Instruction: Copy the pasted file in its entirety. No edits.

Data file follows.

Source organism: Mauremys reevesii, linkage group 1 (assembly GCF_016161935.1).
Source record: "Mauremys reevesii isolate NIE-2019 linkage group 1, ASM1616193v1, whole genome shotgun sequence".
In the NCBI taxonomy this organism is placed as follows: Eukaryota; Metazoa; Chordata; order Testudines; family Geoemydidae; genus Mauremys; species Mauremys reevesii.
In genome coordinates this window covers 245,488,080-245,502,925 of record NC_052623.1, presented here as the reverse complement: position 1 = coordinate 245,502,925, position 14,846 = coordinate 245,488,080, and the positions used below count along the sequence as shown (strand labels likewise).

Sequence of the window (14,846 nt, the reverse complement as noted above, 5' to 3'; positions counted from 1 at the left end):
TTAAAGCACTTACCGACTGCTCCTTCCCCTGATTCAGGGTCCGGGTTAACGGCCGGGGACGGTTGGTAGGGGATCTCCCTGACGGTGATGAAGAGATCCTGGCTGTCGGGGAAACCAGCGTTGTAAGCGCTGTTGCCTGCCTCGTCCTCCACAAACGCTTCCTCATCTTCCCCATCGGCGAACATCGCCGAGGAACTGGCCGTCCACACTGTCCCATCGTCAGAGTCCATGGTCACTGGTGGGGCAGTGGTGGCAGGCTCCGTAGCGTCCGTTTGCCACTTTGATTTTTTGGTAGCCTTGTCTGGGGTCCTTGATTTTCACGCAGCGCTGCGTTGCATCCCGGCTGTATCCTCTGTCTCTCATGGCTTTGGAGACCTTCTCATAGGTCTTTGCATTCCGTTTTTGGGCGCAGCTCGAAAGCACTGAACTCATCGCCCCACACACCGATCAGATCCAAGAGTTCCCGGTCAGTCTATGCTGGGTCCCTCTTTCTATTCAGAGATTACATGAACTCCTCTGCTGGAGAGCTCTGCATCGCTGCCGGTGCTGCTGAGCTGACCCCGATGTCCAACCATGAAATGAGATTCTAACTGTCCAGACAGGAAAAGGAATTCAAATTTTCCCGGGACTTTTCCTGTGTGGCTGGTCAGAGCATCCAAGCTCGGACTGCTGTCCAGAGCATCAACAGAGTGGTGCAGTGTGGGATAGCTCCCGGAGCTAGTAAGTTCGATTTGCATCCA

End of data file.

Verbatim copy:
Source organism: Mauremys reevesii, linkage group 1 (assembly GCF_016161935.1).
Source record: "Mauremys reevesii isolate NIE-2019 linkage group 1, ASM1616193v1, whole genome shotgun sequence".
In the NCBI taxonomy this organism is placed as follows: Eukaryota; Metazoa; Chordata; order Testudines; family Geoemydidae; genus Mauremys; species Mauremys reevesii.
In genome coordinates this window covers 245,488,080-245,502,925 of record NC_052623.1, presented here as the reverse complement: position 1 = coordinate 245,502,925, position 14,846 = coordinate 245,488,080, and the positions used below count along the sequence as shown (strand labels likewise).

Sequence of the window (14,846 nt, the reverse complement as noted above, 5' to 3'; positions counted from 1 at the left end):
TTAAAGCACTTACCGACTGCTCCTTCCCCTGATTCAGGGTCCGGGTTAACGGCCGGGGACGGTTGGTAGGGGATCTCCCTGACGGTGATGAAGAGATCCTGGCTGTCGGGGAAACCAGCGTTGTAAGCGCTGTTGCCTGCCTCGTCCTCCACAAACGCTTCCTCATCTTCCCCATCGGCGAACATCGCCGAGGAACTGGCCGTCCACACTGTCCCATCGTCAGAGTCCATGGTCACTGGTGGGGCAGTGGTGGCAGGCTCCGTAGCGTCCGTTTGCCACTTTGATTTTTTGGTAGCCTTGTCTGGGGTCCTTGATTTTCACGCAGCGCTGCGTTGCATCCCGGCTGTATCCTCTGTCTCTCATGGCTTTGGAGACCTTCTCATAGGTCTTTGCATTCCGTTTTTGGGCGCAGCTCGAAAGCACTGAACTCATCGCCCCACACACCGATCAGATCCAAGAGTTCCCGGTCAGTCTATGCTGGGTCCCTCTTTCTATTCAGAGATTACATGAACTCCTCTGCTGGAGAGCTCTGCATCGCTGCCGGTGCTGCTGAGCTGACCCCGATGTCCAACCATGAAATGAGATTCTAACTGTCCAGACAGGAAAAGGAATTCAAATTTTCCCGGGACTTTTCCTGTGTGGCTGGTCAGAGCATCCAAGCTCGGACTGCTGTCCAGAGCATCAACAGAGTGGTGCAGTGTGGGATAGCTCCCGGAGCTAGTAAGTTCGATTTGCATCCA